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Smart phone slump hits Cognex profits

30 Oct 2019

Sales down 20% year-on-year as machine vision company targets growth areas in logistics and deep learning.

Machine vision specialist Cognex has confirmed a sharp decrease in sales and profits in its latest quarterly results, attributing much of the dip to the sluggish consumer electronics market - and smart phones in particular.

At $183.3 million, revenues were in line with the Massachusetts company's expectations, but down one-fifth on the same period last year.

And although Cognex saw much stronger demand from some markets - notably the logistics sector, where vision-enabled robots are displacing humans in warehousing operations - that was not enough to offset the wider weakness.

Persistent uncertainty
Addressing an investor conference call to discuss the latest results, company CEO Robert Willett said: "The decline can be almost entirely attributed to consumer electronics, which decreased by approximately $50 million, roughly 50 per cent from Q3 of 2018."

Willett added that the automotive and the broader industrial sectors also continued to weaken due to what he called "persistent global economic uncertainty and trade conflicts, particularly in Europe and China".

That weakness had a clear impact on Cognex's bottom line, although thanks to an enviable competitive position the company remains highly profitable. For the three months ending September 30, it posted a net income of $41.7 million, down from $80.4 million a year ago.

Despite all that, Willett said that he still expects the company's sales to grow at a compound annual rate of some 20 per cent over the coming years, as vision-enabled automation becomes ubiquitous.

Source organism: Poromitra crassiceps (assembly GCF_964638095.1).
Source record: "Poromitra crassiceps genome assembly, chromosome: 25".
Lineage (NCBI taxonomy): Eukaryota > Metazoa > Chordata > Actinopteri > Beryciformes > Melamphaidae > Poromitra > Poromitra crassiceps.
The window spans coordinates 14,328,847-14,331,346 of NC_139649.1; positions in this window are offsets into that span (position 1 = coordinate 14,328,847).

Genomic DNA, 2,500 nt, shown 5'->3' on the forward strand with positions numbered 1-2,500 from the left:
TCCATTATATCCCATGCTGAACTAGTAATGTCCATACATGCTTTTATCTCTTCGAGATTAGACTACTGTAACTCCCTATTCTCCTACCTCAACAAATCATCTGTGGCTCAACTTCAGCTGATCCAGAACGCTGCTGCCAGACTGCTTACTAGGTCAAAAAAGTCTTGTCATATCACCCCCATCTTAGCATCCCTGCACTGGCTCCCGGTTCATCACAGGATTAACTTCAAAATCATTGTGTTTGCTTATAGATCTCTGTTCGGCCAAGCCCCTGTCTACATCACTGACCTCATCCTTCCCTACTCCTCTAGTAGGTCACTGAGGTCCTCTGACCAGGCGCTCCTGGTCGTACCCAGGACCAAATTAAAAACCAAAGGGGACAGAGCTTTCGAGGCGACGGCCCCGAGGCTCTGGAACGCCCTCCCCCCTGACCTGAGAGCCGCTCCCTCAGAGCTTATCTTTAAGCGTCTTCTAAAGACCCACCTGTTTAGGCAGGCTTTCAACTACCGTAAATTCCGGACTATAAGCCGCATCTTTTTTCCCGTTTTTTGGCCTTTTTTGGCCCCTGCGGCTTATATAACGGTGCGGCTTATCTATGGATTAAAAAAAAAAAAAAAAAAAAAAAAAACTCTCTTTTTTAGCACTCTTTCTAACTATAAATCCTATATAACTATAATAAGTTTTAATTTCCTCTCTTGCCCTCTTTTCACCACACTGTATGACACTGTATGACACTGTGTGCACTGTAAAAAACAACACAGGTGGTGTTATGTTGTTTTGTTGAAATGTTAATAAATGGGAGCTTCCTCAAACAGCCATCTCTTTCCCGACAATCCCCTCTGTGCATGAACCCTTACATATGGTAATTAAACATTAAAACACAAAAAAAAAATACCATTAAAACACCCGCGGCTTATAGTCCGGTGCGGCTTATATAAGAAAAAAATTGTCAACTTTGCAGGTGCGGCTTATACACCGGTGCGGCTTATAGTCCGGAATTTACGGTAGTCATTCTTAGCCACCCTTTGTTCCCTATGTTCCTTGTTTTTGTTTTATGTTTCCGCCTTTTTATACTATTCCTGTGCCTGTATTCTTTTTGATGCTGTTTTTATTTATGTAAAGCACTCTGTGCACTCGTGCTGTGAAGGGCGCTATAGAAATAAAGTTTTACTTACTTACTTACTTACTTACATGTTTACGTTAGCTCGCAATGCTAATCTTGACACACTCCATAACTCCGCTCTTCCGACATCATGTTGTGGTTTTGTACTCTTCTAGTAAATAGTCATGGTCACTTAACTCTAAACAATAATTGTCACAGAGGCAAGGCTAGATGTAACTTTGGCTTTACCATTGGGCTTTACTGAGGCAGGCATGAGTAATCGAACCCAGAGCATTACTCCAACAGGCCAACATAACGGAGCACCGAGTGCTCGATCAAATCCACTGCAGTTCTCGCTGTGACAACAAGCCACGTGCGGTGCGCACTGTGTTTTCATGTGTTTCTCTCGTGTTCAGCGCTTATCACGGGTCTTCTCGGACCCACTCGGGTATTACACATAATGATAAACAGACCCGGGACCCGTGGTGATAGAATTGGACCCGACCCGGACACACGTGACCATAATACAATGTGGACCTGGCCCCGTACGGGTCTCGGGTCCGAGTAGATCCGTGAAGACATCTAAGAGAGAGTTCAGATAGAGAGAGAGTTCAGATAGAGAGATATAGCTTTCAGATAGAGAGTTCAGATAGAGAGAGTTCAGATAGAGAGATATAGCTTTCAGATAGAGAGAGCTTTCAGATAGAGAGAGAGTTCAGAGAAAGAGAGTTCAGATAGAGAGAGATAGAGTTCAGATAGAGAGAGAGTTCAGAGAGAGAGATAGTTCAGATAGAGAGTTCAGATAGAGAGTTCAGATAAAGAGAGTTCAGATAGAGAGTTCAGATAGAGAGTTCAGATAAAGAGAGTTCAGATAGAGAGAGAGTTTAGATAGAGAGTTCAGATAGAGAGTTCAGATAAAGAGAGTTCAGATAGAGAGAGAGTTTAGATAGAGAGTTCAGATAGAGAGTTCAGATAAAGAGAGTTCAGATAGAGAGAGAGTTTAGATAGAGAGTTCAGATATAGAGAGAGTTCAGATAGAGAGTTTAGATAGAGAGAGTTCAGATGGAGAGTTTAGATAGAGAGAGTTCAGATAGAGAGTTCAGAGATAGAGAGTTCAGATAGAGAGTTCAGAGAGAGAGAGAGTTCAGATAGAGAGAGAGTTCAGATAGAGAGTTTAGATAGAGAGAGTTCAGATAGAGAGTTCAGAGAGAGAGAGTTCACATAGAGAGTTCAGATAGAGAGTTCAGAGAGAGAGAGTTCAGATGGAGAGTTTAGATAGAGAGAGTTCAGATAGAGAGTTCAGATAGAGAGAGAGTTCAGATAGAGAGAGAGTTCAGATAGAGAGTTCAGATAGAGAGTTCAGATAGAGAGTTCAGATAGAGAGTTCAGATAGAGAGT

Cognex's latest expansionary move is the $195 million acquisition of Korea-based Sualab, which has developed "deep-learning" software for automating inspection tasks currently performed by people.

"For the first time, machine vision is reaching a level of performance that allows it to replace tens of thousands of humans globally, whose work it is to perform highly repetitive visual inspection tasks," the CEO told investors.

Cognex founder Robert Shillman added: “We’re very excited to welcome the Sualab team to Cognex; they are a great fit for our work hard, play hard and move fast culture.”

Industrial inspection
Willett estimates that although the market for machine vision based on deep-learning techniques for factory automation is only worth around $75 million at present, that figure is set to grow rapidly, near-doubling each year.

"The acquisition of Sualab not only extends our deep-learning capabilities for inspection application, it more than triples the size of the Cognex team dedicated to developing and applying deep-learning technology to industrial inspection tasks," he said, pointing out that the company now had around 100 more employees working on the subject.

While that is an effort that ought to pay dividends in the medium- and long-term, the more immediate future remains subject to ongoing weak demand. And with a major order from a logistics customer also now subject to delay, Cognex's executive team is anticipating a further sequential decline in revenues for the closing quarter of the year.

Set to come in at around $160 million, the Q4 sales figure will bring 2019 annual revenues to approximately $715 million. That compares with last year's record-breaking total of $806 million, and $766 million in 2017.

• Following the latest update, Cognex's Nasdaq-listed stock price dipped in value slightly, although it remains close to long-term highs reached over the past couple of years. Closing the October 29 trading session a shade under $52, the company commands a market valuation of nearly $9 billion.

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